An awful lot can happen in the next 89 years or so, it is true. But if Graeme Swann's dream-like third delivery at Edgbaston yesterday does not remain a qualifier for ball of the century, then a fair amount of the action will need to be out of this world.
With Shane Warne and Mike Gatting – two men who were themselves involved in something rather memorable at Old Trafford in 1993 – among those present as England pressed for victory in the second Test, Swann conjured up a dismissal that will live long in the memory. And, most probably, give Imran Farhat nightmares for the rest of his career and well beyond.
Going around the wicket to the left-handed Pakistan opener, Swann was on the spot with his first two deliveries. But Farhat, reasonably well entrenched with 29 runs to his name, had not seen anything yet.
The next ball drifted across the batsman's eye-line and, as he moved onto the front foot, landed an inch – or maybe even two – outside leg stump. Then came the real magic as the ball bit and spun sharply the other way to hit off stump while Farhat made contact with nothing but fresh air.
"That's the best one I've ever bowled," said Swann. "You are not going to bowl too many that pitch outside leg and hit off stump, so I'm over the moon with it."
When Gatting was bowled off stump by Warne's ripping leg-break to launch a thousand headlines, another England batsman – Graham Gooch – joked that the ball would never have got past his usually hungry mate if it had been a cheese roll. But, for Farhat, there was nothing but sympathy from just about everybody. Well, everybody with the possible exception of Geoff Boycott, who, wearing his batsman's hat, told listeners to BBC Radio's Test Match Special programme that the Pakistani had been naive.
Farhat, reckoned Boycott, should have been expecting plenty of turn after the way the tourists' own off-spinner, Saeed Ajmal, had performed the previous day while picking up five wickets.
Still, even Boycott conceded it was a cracking delivery. And no one would have argued with that assessment – or begged to differ with the view that while England's off-spinner is of the orthodox variety (in that he does not possess the doosra, which turns away from right-handers) he has become a wonderful bowler.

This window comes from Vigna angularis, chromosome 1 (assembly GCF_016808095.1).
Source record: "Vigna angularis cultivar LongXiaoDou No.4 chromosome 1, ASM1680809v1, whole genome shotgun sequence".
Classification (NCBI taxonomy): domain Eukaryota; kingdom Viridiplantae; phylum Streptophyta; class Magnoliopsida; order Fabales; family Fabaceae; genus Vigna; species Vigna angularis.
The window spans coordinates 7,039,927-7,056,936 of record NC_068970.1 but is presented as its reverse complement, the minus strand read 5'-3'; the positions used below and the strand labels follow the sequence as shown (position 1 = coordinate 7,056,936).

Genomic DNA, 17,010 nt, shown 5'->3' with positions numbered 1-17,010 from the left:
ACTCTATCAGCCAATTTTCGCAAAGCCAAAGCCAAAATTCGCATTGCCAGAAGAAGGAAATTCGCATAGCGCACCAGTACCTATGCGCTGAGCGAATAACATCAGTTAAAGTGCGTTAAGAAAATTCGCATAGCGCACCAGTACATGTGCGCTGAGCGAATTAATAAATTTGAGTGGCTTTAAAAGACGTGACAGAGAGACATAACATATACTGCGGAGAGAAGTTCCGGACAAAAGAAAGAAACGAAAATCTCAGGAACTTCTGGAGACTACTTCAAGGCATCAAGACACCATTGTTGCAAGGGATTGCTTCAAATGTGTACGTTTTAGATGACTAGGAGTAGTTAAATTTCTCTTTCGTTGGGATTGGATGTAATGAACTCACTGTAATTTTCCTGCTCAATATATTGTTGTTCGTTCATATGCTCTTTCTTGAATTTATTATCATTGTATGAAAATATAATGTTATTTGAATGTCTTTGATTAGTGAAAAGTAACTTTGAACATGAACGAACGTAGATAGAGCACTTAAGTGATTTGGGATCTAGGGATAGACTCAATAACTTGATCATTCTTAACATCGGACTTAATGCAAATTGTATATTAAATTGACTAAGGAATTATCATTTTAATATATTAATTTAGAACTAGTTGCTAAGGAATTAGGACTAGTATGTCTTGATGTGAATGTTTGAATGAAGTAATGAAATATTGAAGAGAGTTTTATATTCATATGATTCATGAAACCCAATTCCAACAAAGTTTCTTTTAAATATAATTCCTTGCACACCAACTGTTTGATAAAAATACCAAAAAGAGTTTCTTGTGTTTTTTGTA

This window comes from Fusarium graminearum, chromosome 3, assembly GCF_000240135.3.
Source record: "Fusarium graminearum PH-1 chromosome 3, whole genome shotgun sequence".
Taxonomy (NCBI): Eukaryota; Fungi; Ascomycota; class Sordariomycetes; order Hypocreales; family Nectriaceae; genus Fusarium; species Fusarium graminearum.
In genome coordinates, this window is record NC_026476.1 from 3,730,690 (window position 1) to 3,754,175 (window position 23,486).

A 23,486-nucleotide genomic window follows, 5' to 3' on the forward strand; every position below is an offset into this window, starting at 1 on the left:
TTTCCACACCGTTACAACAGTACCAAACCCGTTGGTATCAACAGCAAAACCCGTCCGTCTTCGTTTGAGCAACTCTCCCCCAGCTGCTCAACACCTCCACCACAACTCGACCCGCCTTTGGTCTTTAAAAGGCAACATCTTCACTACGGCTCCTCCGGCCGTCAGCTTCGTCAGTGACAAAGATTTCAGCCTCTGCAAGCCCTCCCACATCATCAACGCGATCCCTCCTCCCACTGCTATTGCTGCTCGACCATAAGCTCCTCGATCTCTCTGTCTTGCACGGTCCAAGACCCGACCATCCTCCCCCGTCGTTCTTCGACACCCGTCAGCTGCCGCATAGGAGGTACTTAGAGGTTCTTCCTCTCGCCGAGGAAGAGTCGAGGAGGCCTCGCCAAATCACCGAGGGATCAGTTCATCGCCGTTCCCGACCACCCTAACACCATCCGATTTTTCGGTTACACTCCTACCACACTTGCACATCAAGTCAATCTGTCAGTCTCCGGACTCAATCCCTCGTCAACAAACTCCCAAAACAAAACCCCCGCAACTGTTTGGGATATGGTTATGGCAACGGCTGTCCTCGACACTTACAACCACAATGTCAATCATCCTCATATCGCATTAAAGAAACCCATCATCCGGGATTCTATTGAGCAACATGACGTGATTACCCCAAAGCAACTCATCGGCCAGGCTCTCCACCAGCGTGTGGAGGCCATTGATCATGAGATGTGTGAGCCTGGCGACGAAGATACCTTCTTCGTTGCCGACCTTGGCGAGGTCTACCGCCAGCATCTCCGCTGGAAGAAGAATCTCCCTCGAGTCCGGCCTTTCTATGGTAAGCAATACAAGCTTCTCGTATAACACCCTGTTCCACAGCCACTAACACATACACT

Despite having the happy knack of striking early in many a spell, patience is not the least of Swann's qualities. And just as well, really, considering he had to wait nearly a decade between first going on tour with England (1999) and winning a first Test cap (2008).
By Swann's own admission, though, he was nowhere near ready for international cricket – either temperamentally or technically – when Duncan Fletcher and Nasser Hussain took him to South Africa as a junior member of their first squad.
It was in India, nine years later, that the Northampton-born player started to come of age. In his first over as a Test cricketer, Swann dismissed Gautam Gambhir and Rahul Dravid. Now, 21 matches and getting on for 100 wickets later, he has become England's Cricketer of the Year and reached third place in the International Cricket Council's rankings for Test bowlers.
Both achievements are pretty remarkable for an old-fashioned finger spinner. The real hope, though, is that, at the age of 31, Swann's best – with the possible exception of yesterday's magic ball – is still to come. And maybe this winter.
Although Swann's 14 wickets during last summer's 2-1 win over Australia cost 40 runs apiece, he took four in an innings at both Lord's and The Oval to help bowl England to their victories.
Swann's performance at Lord's included the dismissal of Ricky Ponting, who was bowled between bat and pad by a fizzing off break – itself a candidate for one of last summer's champagne moments. But, as Farhat can now confirm, it is against left-handers that the spinner looks especially dangerous.
Of Swann's 14 wickets during that Ashes series, eight of them belonged to top-order southpaws. What is more, his victims – Simon Katich, Mike Hussey and Marcus North – are all still members of the Australian line-up.Reuse content